Kraków’s Iron Roads

Temporary exhibitions

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  • Thursday, October 17, 2019 - Sunday, March 15, 2020

In the 19th century, railways brought prosperity and modernity; during Poland’s partitions, Kraków’s iron roads were seen as important links by Polish social and economic activists in the Galicia region. They hoped that by connecting cities and rural areas with important centres in Poland and Europe they would be able to bring them out of “Galician poverty”.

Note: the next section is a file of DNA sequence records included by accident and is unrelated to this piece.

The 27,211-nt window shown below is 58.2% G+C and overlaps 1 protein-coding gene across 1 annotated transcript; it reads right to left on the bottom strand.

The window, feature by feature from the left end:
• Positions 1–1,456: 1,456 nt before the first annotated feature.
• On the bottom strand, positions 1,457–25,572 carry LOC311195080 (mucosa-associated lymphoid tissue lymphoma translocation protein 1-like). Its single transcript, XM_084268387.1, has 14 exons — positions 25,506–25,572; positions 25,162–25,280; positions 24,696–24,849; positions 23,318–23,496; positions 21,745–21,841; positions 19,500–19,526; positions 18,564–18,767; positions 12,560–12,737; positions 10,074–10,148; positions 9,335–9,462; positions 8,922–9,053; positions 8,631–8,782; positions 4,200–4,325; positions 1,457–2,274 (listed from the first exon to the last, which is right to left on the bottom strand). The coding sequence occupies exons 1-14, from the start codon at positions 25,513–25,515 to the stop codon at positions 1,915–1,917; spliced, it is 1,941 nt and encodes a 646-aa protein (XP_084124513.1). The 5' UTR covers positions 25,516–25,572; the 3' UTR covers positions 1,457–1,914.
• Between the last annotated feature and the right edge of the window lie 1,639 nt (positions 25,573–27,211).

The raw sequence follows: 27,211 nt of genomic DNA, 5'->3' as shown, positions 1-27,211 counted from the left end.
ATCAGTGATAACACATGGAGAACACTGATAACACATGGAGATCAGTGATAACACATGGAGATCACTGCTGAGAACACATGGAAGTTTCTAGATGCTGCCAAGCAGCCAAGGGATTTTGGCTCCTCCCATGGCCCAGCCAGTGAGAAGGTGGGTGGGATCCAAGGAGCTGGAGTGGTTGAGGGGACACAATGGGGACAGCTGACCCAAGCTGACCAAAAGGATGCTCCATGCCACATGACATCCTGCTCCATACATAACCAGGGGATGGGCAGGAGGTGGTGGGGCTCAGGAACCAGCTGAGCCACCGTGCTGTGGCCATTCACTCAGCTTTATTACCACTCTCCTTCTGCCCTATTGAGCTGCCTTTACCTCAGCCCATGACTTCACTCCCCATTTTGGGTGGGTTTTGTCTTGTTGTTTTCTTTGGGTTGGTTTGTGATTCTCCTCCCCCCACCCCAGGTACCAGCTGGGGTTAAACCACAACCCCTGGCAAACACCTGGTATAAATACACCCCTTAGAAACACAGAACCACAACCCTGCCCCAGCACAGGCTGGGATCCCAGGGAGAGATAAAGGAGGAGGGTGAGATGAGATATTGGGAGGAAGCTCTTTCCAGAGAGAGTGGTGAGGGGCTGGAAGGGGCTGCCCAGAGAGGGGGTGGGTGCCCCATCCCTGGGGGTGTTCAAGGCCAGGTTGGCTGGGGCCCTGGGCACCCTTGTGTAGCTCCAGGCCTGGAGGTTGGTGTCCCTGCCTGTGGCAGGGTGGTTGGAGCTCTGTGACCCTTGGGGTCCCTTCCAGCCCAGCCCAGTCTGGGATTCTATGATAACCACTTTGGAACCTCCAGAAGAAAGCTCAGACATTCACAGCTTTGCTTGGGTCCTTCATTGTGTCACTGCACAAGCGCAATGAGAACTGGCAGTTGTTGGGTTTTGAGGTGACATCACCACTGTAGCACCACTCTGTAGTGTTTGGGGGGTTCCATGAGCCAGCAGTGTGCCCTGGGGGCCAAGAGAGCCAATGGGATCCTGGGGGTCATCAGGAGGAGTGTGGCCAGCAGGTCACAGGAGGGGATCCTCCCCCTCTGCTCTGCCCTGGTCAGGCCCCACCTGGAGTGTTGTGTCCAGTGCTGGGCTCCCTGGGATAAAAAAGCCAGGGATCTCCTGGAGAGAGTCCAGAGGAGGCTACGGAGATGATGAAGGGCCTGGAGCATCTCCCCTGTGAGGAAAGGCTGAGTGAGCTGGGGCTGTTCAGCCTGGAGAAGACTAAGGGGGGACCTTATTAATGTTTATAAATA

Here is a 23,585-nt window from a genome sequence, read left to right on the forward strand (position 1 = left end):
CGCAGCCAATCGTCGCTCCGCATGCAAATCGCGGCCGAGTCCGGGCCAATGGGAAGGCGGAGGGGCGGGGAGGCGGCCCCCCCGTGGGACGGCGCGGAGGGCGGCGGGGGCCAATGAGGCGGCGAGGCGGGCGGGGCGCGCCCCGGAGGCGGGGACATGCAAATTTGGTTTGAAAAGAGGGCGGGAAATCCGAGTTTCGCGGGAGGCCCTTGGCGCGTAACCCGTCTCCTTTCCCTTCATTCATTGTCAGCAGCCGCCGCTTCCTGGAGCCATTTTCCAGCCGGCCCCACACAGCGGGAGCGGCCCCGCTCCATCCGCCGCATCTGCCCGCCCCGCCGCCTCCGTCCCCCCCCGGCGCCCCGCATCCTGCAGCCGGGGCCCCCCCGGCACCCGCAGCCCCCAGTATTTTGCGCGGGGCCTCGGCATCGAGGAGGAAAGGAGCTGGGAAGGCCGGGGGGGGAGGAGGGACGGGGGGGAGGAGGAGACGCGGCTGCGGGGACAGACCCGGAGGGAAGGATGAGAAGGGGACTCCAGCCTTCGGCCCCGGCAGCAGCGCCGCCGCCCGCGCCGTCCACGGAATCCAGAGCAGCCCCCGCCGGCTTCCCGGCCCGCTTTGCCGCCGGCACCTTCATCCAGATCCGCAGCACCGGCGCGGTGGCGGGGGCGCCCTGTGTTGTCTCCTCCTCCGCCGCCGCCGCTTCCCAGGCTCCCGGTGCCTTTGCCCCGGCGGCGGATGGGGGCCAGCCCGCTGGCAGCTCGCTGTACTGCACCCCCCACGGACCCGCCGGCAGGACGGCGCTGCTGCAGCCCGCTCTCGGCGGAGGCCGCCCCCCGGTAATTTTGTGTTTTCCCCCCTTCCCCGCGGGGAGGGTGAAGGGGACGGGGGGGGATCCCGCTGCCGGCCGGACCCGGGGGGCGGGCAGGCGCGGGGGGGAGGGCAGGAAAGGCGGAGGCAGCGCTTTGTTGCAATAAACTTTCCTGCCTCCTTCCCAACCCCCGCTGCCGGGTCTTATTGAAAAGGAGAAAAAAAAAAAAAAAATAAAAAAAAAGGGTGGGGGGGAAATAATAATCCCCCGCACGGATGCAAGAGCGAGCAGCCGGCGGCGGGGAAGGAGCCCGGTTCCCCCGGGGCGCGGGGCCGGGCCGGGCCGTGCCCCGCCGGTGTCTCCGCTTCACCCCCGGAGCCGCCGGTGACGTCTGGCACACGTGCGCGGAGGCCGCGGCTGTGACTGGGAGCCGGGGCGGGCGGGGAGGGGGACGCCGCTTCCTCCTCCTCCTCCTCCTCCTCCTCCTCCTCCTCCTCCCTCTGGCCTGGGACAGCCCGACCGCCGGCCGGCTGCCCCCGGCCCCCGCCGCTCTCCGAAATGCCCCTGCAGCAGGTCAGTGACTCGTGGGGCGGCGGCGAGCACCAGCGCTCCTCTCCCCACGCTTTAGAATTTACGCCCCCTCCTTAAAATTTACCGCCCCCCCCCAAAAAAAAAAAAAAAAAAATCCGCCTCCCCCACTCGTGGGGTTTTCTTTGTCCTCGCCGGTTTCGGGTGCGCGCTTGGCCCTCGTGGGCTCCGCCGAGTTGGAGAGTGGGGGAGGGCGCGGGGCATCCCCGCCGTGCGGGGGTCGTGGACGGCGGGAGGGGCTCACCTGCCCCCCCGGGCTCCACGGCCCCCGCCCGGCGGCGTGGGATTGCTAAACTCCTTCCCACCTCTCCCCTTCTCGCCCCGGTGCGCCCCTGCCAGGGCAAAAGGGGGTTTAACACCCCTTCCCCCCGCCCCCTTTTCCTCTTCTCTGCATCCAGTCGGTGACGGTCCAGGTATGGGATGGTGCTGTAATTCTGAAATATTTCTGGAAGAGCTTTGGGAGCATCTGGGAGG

The Kraków-Upper Silesia Railway opened in 1847, while the trans-Galician mainline between Vienna and Lwów ran via Kraków and Podgórze from 1861. Monumental buildings of the Kraków railway station and directorate were erected at the same time, and stylish viaducts led over Lubicz and today’s Grzegórzecka streets. Railway workers were held in high status. In the wake of Poland’s regained independence, the “Luxtorpeda” trains were the pride of the region during the 1930s, taking tourists between Kraków and Zakopane or Krynica at breakneck speeds of over 100 km/h. The exhibition of the Museum of Krakow Kraków’s Iron Roads at the Podgórze Museum presents the history of the railways from their first arrival in the region to the present day, with unique documents, memorabilia, archival photos, designs of rolling stock and railway buildings as well as tools and machinery. (Dorota Dziunikowska, “Karnet” montlhy)



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